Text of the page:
The introduction of LEZ in London caused small improvements in air quality but was not associated with a decrease in the proportion of children with reduced lung volume for their age, according to an observation study.
Researchers who write The public health Lancet the magazine said it needed interventions that caused greater cuts in emissions to improve children's health.
Experts have indicated that the findings have highlighted that while public health policies aim to reduce overall levels of air pollution, more targeted initiatives are needed to protect the health of vulnerable people, such as children and the elderly.
The study, led by Queen Mary University of London (QMUL) and King's College in London (KCL), involved 2164 children aged 8 to 9 who attended 28 elementary schools in four London municipalities. Tower Hamlets, Hackney, Greenwich and the City of London were selected because they were inconsistent with the European Union's nitrogen dioxide (NO2) at the beginning of the study.
Between 2009-2010 and 2013-2014, participants received annual health checks for winter that included measuring the volume and function of their lungs with a spirometer. Parents were also asked to complete a medical history questionnaire for their child.
Reduction of lung capacity
The researchers found that children exposed to atmospheric pollution experienced a loss of about 5% in pulmonary capacity. This was linked to the annual report on NO2 and other oxides of nitrogen (NOX.) – both are in oil emissions – and in particulates (PM10).
Following the implementation of LEZ in London, small improvements were made to NO2 and noX. but PM did not improve10 levels, the study said.
"What we could not see in these children was an improvement in their pulmonary function," said co-author Ian Mudway, a lecturer in respiratory toxicology at KCL Medscape News UK. "Although atmospheric pollution is improving, it has not improved enough to see a signal from the point of view of the respiratory health of these children."
Other factors that could affect respiratory health, such as age, gender, height, body mass index, ethnicity, socio-economic status and exposure to environmental tobacco smoke, have been taken into account.
The researchers concluded: "Large-scale LEZs can improve the quality of urban air and can be linked to changes in children's respiratory health.
"However, more ambitious systems than those assessed here are needed to meet regulatory limits and improve respiratory health in many European cities."
Co-writer Chris Griffiths, from QMUL, said: "Some improvements in air quality have been made despite diesel vehicles that emit higher levels of pollutants in the real world than in tests.
"However, many internal and external London areas continue to violate EU air pollution standards and are unlikely to address them without a substantial limitation of current emissions controls."
Dr. Mudway said: "How your lungs grow, whether they achieve their maximum growth in adulthood, are very important in terms of how long you will live, the level of healthy life in later life, and so, effectively, this is saying there are impacts on our population that could now affect the quality of their lives during their lives for many years down the coast. "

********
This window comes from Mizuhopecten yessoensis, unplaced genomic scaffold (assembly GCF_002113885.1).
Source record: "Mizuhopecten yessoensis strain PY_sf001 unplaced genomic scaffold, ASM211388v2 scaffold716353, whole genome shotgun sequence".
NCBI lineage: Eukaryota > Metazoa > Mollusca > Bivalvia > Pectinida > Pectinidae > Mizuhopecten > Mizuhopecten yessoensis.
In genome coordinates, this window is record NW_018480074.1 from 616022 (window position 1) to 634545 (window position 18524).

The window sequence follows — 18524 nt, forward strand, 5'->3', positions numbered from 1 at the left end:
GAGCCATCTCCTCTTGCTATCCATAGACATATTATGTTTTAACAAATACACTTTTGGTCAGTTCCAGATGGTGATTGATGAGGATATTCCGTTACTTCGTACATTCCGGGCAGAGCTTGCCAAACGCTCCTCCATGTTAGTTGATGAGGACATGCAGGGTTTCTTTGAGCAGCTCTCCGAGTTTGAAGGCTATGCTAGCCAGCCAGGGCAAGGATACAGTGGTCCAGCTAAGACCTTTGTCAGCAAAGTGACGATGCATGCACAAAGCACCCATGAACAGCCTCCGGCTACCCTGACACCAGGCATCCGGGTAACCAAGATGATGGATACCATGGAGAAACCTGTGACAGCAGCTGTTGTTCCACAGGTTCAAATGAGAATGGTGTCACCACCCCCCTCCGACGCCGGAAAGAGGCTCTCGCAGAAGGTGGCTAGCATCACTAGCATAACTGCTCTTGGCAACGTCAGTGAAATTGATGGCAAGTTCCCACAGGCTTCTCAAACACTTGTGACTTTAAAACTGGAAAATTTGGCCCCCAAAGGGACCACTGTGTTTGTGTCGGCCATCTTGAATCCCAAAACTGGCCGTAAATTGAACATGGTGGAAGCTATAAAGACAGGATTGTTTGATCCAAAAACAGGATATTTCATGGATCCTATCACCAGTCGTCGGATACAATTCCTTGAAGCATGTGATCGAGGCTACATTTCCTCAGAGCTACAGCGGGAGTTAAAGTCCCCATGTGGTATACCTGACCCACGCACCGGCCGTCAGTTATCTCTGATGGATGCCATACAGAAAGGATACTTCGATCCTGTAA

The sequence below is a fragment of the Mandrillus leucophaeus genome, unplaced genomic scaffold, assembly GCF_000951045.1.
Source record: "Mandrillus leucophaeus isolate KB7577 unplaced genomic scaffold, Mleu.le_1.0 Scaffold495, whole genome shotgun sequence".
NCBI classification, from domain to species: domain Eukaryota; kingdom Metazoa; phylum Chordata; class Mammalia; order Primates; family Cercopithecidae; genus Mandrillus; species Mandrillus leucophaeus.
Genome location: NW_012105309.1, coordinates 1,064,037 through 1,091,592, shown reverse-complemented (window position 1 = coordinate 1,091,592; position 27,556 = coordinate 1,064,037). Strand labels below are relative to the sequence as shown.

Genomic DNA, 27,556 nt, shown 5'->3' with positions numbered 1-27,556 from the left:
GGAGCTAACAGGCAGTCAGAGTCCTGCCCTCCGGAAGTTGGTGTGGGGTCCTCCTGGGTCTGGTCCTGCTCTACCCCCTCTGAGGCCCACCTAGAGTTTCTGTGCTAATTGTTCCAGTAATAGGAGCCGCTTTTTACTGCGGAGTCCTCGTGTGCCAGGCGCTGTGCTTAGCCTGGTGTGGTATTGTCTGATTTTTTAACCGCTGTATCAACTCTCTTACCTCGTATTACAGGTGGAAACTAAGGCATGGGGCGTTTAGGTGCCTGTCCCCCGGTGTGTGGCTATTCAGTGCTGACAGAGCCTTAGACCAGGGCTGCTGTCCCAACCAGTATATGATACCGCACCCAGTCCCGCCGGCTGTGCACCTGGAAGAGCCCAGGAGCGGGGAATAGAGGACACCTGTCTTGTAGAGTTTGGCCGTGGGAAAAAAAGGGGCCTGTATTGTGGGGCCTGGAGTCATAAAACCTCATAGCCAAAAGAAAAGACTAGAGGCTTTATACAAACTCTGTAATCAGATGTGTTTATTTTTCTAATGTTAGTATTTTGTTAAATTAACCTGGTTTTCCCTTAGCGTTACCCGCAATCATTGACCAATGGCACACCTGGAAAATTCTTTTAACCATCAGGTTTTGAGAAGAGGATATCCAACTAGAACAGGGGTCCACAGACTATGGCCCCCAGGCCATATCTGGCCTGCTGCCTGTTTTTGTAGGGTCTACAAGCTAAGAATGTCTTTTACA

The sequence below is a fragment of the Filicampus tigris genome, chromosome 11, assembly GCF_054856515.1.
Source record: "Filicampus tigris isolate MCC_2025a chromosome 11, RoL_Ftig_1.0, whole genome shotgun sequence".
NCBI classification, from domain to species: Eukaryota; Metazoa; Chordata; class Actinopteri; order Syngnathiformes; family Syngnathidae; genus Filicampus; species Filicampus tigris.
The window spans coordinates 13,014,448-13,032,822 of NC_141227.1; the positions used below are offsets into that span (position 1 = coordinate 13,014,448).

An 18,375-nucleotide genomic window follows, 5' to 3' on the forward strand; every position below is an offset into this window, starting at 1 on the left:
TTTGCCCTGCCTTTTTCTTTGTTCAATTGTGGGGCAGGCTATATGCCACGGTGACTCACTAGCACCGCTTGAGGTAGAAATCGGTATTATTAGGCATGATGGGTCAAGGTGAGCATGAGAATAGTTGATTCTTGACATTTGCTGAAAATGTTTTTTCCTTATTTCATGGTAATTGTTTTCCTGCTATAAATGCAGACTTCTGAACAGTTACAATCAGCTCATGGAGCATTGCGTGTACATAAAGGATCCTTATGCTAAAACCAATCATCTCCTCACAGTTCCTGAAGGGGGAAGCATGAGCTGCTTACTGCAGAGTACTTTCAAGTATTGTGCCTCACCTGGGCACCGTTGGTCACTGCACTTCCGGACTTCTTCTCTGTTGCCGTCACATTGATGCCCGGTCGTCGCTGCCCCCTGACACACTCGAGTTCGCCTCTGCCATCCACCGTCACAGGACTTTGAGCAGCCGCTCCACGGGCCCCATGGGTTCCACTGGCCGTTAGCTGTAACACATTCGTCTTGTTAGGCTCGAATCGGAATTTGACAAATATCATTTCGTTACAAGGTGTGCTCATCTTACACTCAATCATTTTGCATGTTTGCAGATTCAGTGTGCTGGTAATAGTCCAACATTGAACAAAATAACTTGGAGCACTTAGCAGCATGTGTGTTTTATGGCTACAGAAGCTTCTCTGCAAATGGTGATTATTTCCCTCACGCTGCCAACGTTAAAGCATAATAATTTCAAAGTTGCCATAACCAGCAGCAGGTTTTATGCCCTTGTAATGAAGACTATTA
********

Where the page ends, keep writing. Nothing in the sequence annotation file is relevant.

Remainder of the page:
Ask for new policies on air pollution
Commenting on the survey, Dr. Stein Reis, Head of Atmospheric Chemistry and Impact at the Center for Ecology and Hydrology, said: "This study highlights a key challenge for implementing policy interventions to improve air quality.
"So far, great emphasis has been placed on the achievement of air quality limit values in a few existing air quality monitoring sites. However, the envisaged measures aimed at reducing the exposure of the population to urban areas, in particular [in] vulnerable groups, such as children or the elderly, should be adequately assessed before applying them. "
Shirley Rodrigues, Deputy Mayor for the Environment and Energy at the London Mayor's Office, commented: "This shocking report is further evidence of how pollution is stifling the lives of young Londoners. taking decisive action. "
The mayor's office said that – in April 2019 – it will introduce the world's first low-emission zone to further reduce air pollution levels in central London.
A representative of the Department of Food, the Environment and Rural Affairs (DEFRA) said: "While air quality in the UK has improved significantly since 2010, we understand the continuing danger to human health and realizes that more needs to be done.
"For this reason, we have put in place a £ 3.5 billion plan to reduce harmful emissions and an ambitious clean air strategy that has been welcomed by the World Health Organization."
"We will soon proceed even more with the introduction of new legislation to give local authorities new powers to take action in areas with pollution problems."
The Impact of the London Low Emission Zone on Air Quality and Respiratory Health of Children: A sequential annual cross-sectional study, Mudway et al., The Lancet Public Health. Paper.